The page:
So in this case, the Migrant Council had some board members who were suspected illegal immigrants. Not the best spot to be in when trying to secure funding. Diaz, the executive director, brought this up to the board, who promptly fired him. During the litigation over the retaliation, sought info on the immigration status of the board. He didn’t seek this from the board members, but from the Migrant Council corporate entity. The Council refused to respond, citing a fifth amendment privilege against self incrimination.
Well, no such luck. While the board makes decisions, it is not the corporate entity. Corporate entities have no fifth amendment right against self-incrimination:
The Fifth Amendment is no impediment to the corporation asking a director for information needed for discovery and relying on him or her to respond. See, e.g., United States v. Solomon, 509 F.2d 863 (2d Cir. 1975) (officer and director’s inculpatory statements provided in an internal investigation were not privileged under the Fifth Amendment; no state compulsion was involved); United States v. Shvarts, 90 F. Supp. 2d 219, 222 (E.D.N.Y. 2000) (questions put to defendant in carrying out a private corporation’s own legitimate investigatory purposes do not activate the privilege against self-incrimination), abrogated on other grounds by United States v. Coppa, 267 F.3d 132 (2d Cir. 2001); D.L. Cromwell Invs., Inc. v. NASD Regulation, Inc., 279 F.3d 155, 162 (2d Cir.) (while internal investigation may entail exposure to criminal liability, that in itself is not enough to establish a governmental nexus implicating the Fifth Amendment), cert. denied, 537 U.S. 1028 (2002). The fact that a corporation’s agent has invoked the Fifth Amendment in response to individual questioning does not excuse the corporation from its duty to respond to discovery. See In re Folding Carton Antitrust Litig., 76 F.R.D. 417, 419-20 (N.D. Ill. 1977). Moreover, a corporation’s failure to respond to discovery because its officers and directors in possession of relevant information have invoked their Fifth Amendment privilege may be considered willful and deliberate since it results from a deliberate choice on the part of the officers and/or directors. Id.; see also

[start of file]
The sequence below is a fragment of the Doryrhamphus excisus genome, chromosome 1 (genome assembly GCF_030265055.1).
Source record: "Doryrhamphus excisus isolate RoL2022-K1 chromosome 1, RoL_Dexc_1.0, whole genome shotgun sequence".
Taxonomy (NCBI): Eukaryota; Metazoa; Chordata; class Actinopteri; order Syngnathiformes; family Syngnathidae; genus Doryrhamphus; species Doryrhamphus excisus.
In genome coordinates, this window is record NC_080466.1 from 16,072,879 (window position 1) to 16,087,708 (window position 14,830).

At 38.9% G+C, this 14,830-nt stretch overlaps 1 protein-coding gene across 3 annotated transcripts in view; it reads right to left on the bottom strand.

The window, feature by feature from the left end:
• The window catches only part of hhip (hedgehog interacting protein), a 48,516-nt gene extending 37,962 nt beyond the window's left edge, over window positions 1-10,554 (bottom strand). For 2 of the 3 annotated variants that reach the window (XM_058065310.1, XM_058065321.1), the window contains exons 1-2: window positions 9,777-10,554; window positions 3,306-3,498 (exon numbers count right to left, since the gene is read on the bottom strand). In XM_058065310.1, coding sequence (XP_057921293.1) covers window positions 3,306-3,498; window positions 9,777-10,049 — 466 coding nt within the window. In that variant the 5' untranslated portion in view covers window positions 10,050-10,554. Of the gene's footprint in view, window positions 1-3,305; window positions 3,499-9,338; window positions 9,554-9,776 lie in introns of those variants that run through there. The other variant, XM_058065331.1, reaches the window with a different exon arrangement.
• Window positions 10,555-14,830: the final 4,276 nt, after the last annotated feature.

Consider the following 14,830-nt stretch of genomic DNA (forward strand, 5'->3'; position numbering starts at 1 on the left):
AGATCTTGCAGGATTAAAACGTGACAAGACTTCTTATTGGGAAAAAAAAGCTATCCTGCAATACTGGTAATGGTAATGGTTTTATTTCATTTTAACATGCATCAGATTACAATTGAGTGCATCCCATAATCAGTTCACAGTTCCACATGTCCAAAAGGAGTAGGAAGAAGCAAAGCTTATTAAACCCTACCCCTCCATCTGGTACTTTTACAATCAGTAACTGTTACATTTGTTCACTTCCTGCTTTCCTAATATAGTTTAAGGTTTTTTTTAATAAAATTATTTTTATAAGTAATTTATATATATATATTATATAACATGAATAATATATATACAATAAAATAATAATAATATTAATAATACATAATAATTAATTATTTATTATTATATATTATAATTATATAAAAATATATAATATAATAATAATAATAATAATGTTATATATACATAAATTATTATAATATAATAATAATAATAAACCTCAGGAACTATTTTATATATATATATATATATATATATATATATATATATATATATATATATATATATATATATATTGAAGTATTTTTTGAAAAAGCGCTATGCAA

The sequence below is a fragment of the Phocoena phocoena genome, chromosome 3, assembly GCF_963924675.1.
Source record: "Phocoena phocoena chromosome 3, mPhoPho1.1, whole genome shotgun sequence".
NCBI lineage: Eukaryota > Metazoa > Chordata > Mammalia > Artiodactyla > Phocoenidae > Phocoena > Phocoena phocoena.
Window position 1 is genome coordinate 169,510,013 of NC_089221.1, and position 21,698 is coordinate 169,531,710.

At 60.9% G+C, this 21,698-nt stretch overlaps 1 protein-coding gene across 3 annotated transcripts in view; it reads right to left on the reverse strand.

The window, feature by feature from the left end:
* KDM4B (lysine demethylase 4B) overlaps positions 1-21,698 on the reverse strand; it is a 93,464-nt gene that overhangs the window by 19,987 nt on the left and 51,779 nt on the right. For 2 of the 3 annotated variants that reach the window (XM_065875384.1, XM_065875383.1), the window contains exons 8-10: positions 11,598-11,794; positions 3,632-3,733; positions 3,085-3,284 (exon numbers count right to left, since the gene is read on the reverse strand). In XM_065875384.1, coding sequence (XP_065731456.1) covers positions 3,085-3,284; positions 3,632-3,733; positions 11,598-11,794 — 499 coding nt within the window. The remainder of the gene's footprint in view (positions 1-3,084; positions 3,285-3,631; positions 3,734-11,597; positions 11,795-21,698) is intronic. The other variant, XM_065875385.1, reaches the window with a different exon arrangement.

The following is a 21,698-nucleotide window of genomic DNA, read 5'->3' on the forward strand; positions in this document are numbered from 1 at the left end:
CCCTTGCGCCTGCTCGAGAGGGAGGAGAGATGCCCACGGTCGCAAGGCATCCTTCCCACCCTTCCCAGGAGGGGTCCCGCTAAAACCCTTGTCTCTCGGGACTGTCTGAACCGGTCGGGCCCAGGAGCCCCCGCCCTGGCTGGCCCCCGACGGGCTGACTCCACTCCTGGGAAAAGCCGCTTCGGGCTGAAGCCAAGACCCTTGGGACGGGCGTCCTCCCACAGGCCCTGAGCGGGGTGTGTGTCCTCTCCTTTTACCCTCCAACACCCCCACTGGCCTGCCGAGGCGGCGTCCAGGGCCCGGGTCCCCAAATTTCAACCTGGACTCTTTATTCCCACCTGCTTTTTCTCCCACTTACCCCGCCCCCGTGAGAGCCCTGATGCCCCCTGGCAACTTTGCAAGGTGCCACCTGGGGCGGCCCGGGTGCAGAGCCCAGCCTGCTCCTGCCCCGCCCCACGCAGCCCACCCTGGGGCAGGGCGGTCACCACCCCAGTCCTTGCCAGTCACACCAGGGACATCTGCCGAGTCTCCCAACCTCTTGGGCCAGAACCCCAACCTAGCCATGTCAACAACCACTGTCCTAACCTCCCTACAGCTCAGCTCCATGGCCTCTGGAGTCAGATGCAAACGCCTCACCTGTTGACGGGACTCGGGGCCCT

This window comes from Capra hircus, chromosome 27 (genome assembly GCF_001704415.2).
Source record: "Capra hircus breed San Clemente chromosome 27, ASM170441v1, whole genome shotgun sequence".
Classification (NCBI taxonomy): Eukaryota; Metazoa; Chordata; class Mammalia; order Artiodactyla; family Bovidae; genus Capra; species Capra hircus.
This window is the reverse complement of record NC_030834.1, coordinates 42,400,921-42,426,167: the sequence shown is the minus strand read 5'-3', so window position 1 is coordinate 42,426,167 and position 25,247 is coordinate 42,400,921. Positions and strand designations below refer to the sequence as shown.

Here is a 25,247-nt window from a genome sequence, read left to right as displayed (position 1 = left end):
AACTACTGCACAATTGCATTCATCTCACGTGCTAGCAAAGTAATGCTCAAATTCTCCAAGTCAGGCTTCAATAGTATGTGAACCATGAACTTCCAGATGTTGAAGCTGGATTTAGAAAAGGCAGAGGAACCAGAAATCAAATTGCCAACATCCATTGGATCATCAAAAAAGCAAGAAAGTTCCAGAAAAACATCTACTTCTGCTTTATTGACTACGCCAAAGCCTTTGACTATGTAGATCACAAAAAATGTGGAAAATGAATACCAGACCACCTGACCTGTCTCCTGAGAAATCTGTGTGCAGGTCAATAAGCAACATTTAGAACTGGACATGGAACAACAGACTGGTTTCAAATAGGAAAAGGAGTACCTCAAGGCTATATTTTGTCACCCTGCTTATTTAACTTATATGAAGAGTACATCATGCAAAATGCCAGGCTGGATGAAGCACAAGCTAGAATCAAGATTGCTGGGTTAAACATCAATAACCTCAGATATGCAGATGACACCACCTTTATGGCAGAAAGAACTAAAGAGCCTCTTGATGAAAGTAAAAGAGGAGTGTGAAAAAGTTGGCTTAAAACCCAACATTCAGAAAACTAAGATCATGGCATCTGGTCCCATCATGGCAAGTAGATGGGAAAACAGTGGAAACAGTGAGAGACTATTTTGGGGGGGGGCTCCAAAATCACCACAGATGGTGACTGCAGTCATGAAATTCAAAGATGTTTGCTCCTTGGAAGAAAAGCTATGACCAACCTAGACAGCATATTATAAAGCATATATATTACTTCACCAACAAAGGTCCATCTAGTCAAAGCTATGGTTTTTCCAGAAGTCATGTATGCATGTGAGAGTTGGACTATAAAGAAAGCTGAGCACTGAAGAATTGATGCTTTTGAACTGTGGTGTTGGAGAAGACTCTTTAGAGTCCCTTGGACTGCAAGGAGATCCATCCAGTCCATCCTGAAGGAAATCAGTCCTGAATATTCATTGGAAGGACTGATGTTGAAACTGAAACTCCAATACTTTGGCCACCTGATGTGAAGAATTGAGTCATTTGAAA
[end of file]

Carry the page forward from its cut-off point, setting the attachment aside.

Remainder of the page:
Worthington Pump Corp. (U.S.A.) v. Hoffert Marine, Inc., 34 Fed. R. Serv. 2d 855, 1982 WL 308871 at *3 (D.N.J. 1982).
A director may be reluctant to provide the information to the corporation out of the same self-interest that prompts him or her to invoke the Fifth Amendment when deposed. But the Fifth Amendment protects only against state-compelled self-incrimination, it ”does not protect against hard choices.” Solomon, 509 F.2d at 872.